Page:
Behind The Story: AVENUES BY TRAIN

Author, Farai Mudzingwa takes us through the inspiration behind his forthcoming debut, AVENUES BY TRAIN coming out September 2023!

My writing inspiration mainly comes from other books and music. Certain songs turn a personal experience or a moment into a memory that then stays with them forever. The music around trains and exile – Chitima Nditakure, Ndave Kuenda, Stimela etc – nudged into focus a bicycle ride from my childhood, that then sparked the idea for my novel, “Avenues By Train.”

I was a kid, alone and bored at home, and rode out across town headed towards my parents’ shop.  The ride took me through the centre of town and then along the highway towards the railway crossing. Fortunately it was a small town and someone who knew me stopped and took me to my parents, thus averting any possible tragedy. I wanted to write a story that reimagined the outcome of that ride but also to extend it as a metaphor for restlessness and economic exile.

The novel follows the time-separated journeys of two siblings, Jedza and Natsai, from the small town of Miner’s Drift to the city of Harare. They are both at a crossroads in their lives and looking for something to change. As they find their way through the Avenues of Harare, they navigate friendships, aspirations, romance and the spectre of spiritual encounters that haunt them from their childhoods.

The inspiration for Jedza and Natsai’s story came from my own experiences of meeting small-town people seeking fortunes in the cities of Zimbabwe and South Africa. There’s something about the journey, the source of discontent and the transition to the city, that changes them in a way they might not otherwise. I wanted to explore that idea and create characters that were relatable and authentic.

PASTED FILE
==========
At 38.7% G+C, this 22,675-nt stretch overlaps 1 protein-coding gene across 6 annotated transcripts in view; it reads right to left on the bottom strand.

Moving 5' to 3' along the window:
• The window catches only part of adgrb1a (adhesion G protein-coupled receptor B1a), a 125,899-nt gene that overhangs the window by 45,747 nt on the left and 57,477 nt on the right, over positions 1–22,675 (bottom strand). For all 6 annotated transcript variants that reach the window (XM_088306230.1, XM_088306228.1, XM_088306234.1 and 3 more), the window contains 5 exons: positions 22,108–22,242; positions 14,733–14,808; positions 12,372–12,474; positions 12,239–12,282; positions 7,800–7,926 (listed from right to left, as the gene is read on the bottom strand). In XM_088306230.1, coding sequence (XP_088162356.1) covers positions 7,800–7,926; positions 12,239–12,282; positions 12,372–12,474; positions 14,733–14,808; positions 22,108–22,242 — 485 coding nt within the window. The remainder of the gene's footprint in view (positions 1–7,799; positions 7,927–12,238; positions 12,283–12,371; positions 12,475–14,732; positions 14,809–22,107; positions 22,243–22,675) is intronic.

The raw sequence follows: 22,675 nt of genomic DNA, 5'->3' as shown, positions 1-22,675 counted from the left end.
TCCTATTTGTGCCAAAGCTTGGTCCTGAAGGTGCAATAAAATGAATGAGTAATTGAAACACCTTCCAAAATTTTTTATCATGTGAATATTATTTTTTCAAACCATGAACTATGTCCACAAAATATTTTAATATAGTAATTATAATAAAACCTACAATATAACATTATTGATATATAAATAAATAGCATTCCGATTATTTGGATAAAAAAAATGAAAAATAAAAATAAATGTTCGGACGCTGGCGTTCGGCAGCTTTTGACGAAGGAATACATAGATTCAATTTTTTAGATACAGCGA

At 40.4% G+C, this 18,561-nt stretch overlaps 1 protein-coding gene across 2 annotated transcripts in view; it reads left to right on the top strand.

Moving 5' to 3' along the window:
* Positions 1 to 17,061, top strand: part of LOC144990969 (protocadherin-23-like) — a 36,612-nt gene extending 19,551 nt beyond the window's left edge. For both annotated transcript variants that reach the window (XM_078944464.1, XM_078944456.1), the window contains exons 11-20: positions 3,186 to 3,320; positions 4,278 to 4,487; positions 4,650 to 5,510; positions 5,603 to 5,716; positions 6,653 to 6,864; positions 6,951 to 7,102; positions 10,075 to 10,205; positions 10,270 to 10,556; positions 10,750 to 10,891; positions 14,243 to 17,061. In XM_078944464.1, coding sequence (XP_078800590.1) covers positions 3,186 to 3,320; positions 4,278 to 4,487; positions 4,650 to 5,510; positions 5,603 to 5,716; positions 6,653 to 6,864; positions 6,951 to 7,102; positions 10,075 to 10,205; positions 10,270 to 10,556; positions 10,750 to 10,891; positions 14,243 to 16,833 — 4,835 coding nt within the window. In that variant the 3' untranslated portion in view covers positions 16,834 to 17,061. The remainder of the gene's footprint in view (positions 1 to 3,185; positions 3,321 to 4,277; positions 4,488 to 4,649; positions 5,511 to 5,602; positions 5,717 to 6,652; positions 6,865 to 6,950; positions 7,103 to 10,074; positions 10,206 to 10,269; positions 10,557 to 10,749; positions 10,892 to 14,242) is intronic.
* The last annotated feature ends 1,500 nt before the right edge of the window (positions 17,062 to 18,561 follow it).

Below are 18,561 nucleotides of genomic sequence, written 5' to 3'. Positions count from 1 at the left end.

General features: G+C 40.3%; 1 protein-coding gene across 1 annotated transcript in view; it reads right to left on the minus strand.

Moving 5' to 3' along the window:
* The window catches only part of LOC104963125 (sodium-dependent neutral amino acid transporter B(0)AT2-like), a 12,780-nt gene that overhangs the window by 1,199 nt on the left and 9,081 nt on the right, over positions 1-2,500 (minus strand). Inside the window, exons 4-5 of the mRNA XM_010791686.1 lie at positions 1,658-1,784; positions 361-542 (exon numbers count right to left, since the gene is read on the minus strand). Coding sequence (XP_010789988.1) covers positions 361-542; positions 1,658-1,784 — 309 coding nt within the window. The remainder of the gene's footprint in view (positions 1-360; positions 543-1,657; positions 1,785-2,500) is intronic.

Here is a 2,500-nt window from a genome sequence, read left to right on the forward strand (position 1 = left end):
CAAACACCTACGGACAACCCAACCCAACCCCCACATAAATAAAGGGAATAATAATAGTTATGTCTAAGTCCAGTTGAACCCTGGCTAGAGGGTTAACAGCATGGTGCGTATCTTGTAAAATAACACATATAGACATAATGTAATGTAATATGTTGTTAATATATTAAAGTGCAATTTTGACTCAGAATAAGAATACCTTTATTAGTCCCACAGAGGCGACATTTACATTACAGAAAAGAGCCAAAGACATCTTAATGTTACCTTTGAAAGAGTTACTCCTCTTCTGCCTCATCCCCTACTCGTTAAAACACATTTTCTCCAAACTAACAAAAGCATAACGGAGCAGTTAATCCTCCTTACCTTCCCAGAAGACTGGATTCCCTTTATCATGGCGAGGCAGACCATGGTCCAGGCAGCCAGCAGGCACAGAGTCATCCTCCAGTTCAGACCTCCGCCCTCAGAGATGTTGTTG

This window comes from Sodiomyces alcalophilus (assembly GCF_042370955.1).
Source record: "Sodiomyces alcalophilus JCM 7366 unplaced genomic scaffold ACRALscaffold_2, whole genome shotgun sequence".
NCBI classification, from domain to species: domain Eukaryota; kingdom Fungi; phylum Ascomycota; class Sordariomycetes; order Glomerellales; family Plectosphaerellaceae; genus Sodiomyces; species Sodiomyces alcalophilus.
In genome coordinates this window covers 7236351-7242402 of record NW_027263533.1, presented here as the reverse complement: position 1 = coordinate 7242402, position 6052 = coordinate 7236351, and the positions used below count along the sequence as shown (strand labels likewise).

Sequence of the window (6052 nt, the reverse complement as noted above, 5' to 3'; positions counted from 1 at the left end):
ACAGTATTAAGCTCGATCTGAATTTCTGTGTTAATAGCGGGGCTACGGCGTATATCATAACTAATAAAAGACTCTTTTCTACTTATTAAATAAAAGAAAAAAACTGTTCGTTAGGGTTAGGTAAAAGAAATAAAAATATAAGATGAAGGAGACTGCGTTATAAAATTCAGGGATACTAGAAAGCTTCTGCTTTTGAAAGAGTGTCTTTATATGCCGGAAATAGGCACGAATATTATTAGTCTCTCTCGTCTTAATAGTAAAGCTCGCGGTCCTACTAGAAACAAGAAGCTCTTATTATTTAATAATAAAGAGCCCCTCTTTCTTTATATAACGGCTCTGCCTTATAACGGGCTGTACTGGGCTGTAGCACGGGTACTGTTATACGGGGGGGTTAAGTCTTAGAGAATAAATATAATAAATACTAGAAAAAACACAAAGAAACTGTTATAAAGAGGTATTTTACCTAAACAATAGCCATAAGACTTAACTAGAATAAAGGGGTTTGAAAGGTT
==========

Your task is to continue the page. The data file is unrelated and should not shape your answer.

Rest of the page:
In writing Avenues By Train, I also drew inspiration mostly from mbira music and the music of Thomas Mapfumo and the Blacks Unlimited. Music has always been a huge part of my life, and I find that certain songs can transport me to another time and place. The novel’s title is actually derived from the Mapfumo song Chitima Nditakure/Train Carry Me. The song has the cyclical mbira quality infused with electric guitars; a blending of the past and the present that I wanted to capture in the book, and it became part of the the soundtrack to Jedza and Natsai’s journeys.

There’s a moment when Jedza is running in the Avenues and his breathing rate, footfalls and thundering memories take on the staccato rhythms of Hugh Masekela’s Stimela/The Coal Train. I also mention and tap into the traditional lamentations of Kure Nehama and Mahororo as Jedza and another character, Penny, go through the motions and question their existence at the peak of their anguish.

As I was writing, I was struck by the idea that so much can happen to seemingly unconnected people and how events happening in the present can be affected by events from a centuries past. There’s a sense of freedom and possibility that comes with being on the move. And yet Jedza and Natsai can never escape colonialism, the war of liberation, their ancestors and the spirits of the land, and their individual traumas.  Their journeys take them through different places, each with their own stories and characters, but that are ultimately connected.

The novel also explores themes of love and sexuality, loss, and identity. Jedza and Natsai are both struggling with their own personal demons, and their exile becomes a catalyst for them to confront their issues with varying success.

Avenues By Train is a story that I hope captures the magic of Shona spirituality and the connections we make with ourselves and our past. Jedza and Natsai’s journeys are a reminder that even in our darkest moments, we’re not alone. We all have our own avenues to explore, and sometimes it takes us leaving to help us find our way home.

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